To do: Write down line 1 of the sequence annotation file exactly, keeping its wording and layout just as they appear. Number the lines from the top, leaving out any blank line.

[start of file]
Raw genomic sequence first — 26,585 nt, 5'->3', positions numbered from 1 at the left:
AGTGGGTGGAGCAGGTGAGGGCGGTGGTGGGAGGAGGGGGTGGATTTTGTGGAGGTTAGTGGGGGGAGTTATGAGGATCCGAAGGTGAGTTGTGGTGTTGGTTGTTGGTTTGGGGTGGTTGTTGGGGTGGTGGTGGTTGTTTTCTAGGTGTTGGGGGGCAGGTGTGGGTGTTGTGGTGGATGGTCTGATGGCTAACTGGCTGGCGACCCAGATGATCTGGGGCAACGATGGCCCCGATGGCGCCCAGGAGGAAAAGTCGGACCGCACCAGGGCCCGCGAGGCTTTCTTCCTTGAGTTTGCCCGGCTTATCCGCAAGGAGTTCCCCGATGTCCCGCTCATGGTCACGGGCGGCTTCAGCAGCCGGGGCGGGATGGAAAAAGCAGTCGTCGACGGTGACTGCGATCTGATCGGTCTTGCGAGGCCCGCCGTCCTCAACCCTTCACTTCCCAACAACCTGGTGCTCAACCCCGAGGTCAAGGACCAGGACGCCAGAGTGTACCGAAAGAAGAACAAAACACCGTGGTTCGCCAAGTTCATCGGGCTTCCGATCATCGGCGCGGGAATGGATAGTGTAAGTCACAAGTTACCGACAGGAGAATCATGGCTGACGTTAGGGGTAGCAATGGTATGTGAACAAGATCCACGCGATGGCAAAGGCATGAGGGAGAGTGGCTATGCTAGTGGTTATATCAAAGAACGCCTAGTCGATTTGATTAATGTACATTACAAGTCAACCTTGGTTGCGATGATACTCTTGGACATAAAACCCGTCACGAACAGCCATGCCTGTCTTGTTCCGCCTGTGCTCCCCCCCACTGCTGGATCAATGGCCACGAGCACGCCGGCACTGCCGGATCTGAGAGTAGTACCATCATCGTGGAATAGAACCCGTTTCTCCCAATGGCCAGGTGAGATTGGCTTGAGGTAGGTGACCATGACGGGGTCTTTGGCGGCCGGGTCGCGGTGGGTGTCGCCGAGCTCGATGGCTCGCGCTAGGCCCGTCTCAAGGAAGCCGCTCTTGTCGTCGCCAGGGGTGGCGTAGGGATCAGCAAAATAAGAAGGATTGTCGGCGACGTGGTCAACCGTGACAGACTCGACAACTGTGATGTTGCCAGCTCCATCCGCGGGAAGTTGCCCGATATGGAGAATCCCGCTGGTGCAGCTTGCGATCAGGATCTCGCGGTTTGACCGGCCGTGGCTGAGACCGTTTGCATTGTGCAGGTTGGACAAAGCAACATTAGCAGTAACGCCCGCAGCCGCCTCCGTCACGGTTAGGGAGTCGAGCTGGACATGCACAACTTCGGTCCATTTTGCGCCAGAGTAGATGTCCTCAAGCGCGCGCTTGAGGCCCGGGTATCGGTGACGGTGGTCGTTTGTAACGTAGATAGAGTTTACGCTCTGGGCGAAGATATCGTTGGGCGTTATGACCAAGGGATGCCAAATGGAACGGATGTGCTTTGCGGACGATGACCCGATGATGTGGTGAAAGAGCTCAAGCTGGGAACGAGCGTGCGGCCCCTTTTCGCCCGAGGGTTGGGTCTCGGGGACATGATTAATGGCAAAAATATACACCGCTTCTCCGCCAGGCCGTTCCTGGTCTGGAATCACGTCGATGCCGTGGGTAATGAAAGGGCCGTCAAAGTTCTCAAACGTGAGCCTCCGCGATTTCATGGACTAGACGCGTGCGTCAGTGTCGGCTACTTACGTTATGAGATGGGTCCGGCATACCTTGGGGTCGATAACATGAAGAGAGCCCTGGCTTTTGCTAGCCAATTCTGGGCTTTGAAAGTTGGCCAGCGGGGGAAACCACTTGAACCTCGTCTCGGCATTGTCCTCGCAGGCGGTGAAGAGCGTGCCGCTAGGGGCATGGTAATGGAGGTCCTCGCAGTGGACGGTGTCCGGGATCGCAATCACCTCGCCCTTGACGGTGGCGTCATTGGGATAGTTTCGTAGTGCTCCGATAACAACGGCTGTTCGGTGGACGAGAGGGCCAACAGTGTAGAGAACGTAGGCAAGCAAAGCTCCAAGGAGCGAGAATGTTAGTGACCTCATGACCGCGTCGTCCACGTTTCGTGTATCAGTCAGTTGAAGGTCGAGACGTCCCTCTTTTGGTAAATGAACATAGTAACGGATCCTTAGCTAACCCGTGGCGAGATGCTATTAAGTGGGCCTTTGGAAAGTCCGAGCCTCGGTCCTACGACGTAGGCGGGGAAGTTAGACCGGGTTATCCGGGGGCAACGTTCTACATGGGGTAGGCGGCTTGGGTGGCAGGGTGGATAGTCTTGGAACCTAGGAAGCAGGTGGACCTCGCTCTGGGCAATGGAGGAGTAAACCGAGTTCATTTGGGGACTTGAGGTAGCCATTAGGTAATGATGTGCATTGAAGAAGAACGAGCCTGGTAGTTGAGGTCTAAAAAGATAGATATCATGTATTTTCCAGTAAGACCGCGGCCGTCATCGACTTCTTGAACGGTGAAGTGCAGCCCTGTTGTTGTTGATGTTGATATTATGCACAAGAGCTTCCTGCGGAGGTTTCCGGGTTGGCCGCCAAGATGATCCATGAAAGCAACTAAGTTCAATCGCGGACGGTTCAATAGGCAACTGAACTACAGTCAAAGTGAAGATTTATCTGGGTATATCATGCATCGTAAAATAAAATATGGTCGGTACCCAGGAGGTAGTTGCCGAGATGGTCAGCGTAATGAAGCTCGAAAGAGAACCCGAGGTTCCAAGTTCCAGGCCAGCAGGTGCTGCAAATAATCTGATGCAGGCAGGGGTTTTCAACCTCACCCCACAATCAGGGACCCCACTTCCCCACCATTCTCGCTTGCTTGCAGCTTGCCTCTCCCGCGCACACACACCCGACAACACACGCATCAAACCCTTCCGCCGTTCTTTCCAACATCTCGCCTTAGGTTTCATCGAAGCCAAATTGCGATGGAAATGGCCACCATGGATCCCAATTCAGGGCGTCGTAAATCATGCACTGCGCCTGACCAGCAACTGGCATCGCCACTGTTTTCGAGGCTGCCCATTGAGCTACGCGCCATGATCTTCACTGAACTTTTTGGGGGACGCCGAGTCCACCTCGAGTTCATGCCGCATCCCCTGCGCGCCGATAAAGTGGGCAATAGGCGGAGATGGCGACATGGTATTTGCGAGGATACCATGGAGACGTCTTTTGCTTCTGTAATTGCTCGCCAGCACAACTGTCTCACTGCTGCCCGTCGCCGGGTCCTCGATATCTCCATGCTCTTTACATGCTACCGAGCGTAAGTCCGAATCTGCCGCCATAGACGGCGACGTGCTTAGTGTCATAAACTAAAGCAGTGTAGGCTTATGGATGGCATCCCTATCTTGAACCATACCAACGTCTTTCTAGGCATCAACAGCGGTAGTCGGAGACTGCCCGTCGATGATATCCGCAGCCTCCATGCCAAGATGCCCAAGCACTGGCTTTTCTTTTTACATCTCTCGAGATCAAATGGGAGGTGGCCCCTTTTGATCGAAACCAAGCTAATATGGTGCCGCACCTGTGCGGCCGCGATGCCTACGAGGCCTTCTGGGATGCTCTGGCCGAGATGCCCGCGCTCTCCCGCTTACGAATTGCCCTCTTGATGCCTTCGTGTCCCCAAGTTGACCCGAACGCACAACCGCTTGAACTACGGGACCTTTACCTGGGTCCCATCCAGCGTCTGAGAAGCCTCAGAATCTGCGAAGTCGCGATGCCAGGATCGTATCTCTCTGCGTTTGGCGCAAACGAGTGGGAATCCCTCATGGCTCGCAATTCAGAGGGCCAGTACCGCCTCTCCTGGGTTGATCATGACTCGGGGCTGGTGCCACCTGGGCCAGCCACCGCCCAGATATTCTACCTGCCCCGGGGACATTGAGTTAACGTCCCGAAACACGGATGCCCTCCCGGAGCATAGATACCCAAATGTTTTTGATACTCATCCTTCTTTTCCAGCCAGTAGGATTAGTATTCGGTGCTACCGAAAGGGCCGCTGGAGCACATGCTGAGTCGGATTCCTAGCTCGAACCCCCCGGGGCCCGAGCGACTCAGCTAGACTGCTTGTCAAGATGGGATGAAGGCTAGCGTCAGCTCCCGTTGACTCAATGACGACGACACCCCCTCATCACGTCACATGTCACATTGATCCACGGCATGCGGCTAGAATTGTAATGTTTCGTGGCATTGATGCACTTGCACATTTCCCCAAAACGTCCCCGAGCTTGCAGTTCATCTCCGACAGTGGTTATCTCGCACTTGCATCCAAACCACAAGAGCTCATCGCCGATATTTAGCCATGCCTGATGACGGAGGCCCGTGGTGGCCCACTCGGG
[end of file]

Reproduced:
Raw genomic sequence first — 26,585 nt, 5'->3', positions numbered from 1 at the left: